As the banking industry struggles to innovate to meet shifting consumer expectations, 81 percent of bank chief information officers and chief technology officers responding to Bank Director’s 2016 Technology Survey say that their core processor is slow to respond to innovations in the marketplace.

Speeding Up the Account Opening Process

Many banks aren’t meeting customers’ digital expectations, and could be losing accounts as a result. Kimberlee Mineo of Bottomline Technologies explains why consumers abandon the account opening process and how financial institutions can improve the experience.

  • Why Customers Abandon Digital Account Applications
  • Tips to Streamline the Account Opening Process

Shaking Up Traditional Banking

banking-strategy-2-10-17.pngUnlike some executives, David Becker likes to be told what he’s doing wrong. The chairman and chief executive officer of First Internet Bank in Fishers, Indiana, says bank interns speak to the senior leadership team at the end of their internships to discuss ways the bank could improve. He expects the same of staff throughout the organization.

“[Our hire] is the dissatisfied banker,’’ he says. “They were in an organization that had a boatload of rules and policies. We take the banker who says, ‘What if we did this?’ We want the person who questions the day-to-day operations.”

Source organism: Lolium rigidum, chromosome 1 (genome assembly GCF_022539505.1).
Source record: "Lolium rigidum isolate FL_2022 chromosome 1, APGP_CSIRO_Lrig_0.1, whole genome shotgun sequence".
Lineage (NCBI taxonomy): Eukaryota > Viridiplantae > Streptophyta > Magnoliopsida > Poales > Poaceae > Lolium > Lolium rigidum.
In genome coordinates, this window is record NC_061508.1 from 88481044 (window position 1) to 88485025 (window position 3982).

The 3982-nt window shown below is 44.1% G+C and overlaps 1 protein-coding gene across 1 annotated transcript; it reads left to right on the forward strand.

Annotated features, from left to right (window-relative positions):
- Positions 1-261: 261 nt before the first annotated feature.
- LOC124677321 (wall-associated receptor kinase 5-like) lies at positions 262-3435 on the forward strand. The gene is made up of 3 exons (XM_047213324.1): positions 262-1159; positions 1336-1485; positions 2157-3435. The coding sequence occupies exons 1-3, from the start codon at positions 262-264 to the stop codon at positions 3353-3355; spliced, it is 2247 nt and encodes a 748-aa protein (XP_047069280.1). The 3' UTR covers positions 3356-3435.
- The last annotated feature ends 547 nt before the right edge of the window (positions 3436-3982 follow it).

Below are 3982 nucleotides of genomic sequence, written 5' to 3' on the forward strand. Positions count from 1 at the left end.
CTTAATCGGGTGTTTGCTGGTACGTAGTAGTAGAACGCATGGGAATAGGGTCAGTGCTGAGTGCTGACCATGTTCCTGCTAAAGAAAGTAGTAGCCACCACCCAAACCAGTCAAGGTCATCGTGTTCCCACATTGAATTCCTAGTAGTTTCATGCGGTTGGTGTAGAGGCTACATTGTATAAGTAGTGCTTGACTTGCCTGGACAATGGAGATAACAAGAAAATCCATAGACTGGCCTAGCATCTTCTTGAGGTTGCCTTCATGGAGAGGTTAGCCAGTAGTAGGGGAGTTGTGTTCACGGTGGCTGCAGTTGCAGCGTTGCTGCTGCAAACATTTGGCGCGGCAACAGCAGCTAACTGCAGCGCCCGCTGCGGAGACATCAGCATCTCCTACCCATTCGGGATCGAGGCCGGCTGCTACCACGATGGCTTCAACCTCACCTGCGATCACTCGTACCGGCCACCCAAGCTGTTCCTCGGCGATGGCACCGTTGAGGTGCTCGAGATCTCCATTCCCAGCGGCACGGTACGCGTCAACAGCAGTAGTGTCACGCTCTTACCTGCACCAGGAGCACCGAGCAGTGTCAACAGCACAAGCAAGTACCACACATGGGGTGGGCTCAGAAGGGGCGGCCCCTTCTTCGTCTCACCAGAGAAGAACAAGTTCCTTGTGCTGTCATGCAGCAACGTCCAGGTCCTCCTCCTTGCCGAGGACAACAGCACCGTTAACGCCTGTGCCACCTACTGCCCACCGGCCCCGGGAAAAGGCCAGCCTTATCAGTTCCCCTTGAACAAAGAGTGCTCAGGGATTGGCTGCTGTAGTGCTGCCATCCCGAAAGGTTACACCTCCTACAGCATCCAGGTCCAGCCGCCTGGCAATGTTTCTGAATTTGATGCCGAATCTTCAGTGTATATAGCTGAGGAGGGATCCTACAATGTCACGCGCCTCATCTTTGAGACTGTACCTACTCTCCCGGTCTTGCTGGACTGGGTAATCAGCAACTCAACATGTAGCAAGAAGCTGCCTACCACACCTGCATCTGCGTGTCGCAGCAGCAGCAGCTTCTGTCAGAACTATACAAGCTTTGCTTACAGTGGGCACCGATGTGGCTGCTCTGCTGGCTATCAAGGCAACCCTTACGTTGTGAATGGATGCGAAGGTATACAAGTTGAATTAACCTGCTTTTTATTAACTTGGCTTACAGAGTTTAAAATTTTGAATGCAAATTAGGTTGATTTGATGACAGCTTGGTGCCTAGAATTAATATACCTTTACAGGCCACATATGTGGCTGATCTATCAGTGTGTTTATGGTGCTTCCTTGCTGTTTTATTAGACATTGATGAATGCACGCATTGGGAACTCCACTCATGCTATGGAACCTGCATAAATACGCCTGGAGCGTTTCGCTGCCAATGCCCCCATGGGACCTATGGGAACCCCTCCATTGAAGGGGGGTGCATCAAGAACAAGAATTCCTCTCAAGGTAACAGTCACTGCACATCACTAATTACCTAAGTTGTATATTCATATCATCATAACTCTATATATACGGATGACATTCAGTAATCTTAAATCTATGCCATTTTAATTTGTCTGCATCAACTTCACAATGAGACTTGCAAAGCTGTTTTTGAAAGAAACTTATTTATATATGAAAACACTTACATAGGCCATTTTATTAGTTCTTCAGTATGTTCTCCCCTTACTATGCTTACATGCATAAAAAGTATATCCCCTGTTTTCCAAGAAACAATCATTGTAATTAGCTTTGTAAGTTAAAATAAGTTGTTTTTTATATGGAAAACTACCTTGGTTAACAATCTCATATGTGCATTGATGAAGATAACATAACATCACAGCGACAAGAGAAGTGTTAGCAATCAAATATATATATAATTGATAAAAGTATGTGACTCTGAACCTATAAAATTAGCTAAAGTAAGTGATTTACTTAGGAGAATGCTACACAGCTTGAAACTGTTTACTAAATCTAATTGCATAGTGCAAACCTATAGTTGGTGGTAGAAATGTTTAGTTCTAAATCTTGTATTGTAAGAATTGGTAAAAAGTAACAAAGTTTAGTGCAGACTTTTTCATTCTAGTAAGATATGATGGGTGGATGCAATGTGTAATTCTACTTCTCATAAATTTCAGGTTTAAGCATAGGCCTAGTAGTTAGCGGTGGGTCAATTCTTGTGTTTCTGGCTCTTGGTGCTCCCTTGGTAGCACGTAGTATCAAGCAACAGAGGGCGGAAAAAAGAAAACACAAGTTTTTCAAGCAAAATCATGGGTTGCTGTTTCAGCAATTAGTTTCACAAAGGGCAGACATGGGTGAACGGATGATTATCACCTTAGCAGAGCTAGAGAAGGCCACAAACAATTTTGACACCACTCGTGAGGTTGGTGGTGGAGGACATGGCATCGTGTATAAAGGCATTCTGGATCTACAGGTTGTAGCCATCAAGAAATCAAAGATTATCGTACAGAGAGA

Running the bank in such a way has paid off.

The bank’s holding company, $1.8 billion asset First Internet Bancorp, grew loans 31 percent last year from the year before, to $1.3 billion. Net income grew to $12.1 million from $8.9 million in 2015. The bank’s return on average assets was 0.81 percent in the fourth quarter of 2016, and its return on average equity was 11.24 percent. First Internet has its headquarters in Fishers, a suburb of Indianapolis, and a loan production office in Tempe, Arizona, and that’s it. With a focus on digital banking, First Internet can grow its loan book nationally while keeping expenses low. One of its niches is digitally savvy investors who own properties or businesses in multiple states because the bank can accommodate lending that may take place in different parts of the country.

Investment bank Keefe, Bruyette & Woods has an outperform rating on the stock, in part based on its cheapness relative to the bank’s performance. The bank will have to continue to grow to achieve efficiencies, because internet banks have to pay slightly more for deposits than other banks do, says Michael Perito, a KBW analyst who follows the stock.